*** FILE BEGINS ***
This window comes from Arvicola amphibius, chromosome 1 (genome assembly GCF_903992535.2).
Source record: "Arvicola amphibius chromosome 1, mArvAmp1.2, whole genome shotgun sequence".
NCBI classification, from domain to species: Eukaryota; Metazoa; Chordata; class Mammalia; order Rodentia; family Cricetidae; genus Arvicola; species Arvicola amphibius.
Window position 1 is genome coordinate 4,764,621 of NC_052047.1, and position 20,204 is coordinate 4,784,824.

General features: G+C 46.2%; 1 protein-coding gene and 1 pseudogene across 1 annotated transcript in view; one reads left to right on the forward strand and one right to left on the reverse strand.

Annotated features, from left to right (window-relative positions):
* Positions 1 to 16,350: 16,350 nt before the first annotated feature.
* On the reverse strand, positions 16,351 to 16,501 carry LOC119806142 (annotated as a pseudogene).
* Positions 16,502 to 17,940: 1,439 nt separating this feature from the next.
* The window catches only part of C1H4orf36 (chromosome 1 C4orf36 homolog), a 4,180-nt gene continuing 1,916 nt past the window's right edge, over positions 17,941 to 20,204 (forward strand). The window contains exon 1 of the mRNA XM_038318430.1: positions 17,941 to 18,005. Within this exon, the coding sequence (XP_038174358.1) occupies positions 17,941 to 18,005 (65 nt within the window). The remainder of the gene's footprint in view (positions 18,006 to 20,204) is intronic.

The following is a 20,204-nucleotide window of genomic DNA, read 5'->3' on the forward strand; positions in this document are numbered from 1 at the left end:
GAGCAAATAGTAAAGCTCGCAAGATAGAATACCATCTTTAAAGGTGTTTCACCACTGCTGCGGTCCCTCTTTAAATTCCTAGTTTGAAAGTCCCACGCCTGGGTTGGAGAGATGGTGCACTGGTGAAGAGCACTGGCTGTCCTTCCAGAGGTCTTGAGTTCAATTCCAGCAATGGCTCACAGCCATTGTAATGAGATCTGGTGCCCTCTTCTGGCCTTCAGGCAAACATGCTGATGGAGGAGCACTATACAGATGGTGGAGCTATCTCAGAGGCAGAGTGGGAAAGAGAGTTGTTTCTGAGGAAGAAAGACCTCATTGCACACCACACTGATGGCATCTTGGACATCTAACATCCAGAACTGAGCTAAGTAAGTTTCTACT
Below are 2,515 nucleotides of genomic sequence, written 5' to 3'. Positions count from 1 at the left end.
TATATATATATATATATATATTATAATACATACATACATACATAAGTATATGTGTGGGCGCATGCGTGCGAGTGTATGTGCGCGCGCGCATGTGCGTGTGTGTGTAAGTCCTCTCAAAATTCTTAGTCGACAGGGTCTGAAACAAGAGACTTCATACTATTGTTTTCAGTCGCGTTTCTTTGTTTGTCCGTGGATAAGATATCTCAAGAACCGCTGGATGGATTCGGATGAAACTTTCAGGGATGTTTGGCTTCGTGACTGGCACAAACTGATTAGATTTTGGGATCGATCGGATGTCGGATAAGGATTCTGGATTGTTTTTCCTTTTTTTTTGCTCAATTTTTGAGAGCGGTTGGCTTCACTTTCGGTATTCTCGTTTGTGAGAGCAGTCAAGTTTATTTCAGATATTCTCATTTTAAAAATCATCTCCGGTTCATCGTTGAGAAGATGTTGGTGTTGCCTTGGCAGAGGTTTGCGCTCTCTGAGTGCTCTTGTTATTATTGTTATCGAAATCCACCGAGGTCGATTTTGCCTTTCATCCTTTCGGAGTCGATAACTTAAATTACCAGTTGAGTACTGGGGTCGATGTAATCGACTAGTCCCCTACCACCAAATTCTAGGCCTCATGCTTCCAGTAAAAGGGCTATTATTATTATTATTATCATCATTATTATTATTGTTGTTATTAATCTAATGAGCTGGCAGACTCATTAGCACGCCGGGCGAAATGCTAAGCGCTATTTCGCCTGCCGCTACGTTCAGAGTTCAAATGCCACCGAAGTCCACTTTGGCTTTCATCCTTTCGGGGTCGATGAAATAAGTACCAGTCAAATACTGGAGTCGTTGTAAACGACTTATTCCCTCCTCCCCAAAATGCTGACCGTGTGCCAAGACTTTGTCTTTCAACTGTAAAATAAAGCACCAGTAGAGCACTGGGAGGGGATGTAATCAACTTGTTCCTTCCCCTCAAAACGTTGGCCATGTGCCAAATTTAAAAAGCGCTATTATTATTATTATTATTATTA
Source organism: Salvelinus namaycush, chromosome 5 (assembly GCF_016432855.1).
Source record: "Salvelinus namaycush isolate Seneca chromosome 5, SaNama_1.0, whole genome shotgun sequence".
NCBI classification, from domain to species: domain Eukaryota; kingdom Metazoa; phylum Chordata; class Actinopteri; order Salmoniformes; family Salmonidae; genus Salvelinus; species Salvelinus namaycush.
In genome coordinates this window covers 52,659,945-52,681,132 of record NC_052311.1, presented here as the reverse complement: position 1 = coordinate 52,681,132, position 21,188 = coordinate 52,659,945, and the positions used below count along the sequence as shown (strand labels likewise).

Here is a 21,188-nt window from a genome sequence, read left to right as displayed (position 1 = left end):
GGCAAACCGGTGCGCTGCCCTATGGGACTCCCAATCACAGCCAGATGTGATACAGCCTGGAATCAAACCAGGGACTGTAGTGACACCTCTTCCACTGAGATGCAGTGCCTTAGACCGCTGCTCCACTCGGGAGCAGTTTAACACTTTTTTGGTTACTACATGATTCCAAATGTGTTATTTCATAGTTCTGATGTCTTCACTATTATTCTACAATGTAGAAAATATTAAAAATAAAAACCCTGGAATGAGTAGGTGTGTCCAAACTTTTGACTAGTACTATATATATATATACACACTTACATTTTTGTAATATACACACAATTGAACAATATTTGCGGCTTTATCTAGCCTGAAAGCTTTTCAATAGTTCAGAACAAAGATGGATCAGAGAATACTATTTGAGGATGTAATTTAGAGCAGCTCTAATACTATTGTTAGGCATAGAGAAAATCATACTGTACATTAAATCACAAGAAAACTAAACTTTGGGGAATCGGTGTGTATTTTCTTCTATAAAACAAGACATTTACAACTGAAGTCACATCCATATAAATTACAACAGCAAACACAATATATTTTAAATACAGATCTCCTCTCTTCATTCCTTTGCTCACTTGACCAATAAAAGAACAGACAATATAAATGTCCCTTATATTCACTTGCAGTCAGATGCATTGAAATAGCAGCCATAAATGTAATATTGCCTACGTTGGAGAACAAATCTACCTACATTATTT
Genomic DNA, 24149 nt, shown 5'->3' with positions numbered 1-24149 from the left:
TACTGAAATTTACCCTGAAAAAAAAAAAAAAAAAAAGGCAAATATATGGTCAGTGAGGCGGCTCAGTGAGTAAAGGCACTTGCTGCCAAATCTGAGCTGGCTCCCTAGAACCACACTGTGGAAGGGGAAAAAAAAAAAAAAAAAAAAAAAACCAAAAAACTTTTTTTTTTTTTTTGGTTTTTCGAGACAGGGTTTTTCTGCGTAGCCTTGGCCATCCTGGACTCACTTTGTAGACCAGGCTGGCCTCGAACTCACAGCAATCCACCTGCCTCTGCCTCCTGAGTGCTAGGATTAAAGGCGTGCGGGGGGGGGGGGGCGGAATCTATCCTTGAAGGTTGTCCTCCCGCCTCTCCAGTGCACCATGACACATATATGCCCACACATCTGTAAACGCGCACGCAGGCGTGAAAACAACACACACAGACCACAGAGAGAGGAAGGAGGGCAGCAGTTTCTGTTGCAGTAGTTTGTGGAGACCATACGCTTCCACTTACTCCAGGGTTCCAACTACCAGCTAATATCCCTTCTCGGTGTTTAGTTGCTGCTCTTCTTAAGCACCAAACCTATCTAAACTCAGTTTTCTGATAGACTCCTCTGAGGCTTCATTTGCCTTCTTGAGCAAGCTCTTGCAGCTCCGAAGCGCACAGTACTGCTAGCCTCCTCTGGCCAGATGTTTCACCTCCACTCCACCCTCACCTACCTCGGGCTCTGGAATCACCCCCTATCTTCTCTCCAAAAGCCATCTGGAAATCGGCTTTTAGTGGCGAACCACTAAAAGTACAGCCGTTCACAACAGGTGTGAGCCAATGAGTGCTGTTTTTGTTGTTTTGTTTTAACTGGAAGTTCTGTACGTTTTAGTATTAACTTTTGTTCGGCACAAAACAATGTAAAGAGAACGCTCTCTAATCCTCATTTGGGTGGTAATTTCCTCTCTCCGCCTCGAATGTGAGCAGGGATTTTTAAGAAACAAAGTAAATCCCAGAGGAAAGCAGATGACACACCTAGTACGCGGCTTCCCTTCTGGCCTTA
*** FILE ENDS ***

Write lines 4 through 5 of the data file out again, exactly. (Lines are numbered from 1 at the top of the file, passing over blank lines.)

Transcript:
Window position 1 is genome coordinate 4,764,621 of NC_052047.1, and position 20,204 is coordinate 4,784,824.

General features: G+C 46.2%; 1 protein-coding gene and 1 pseudogene across 1 annotated transcript in view; one reads left to right on the forward strand and one right to left on the reverse strand.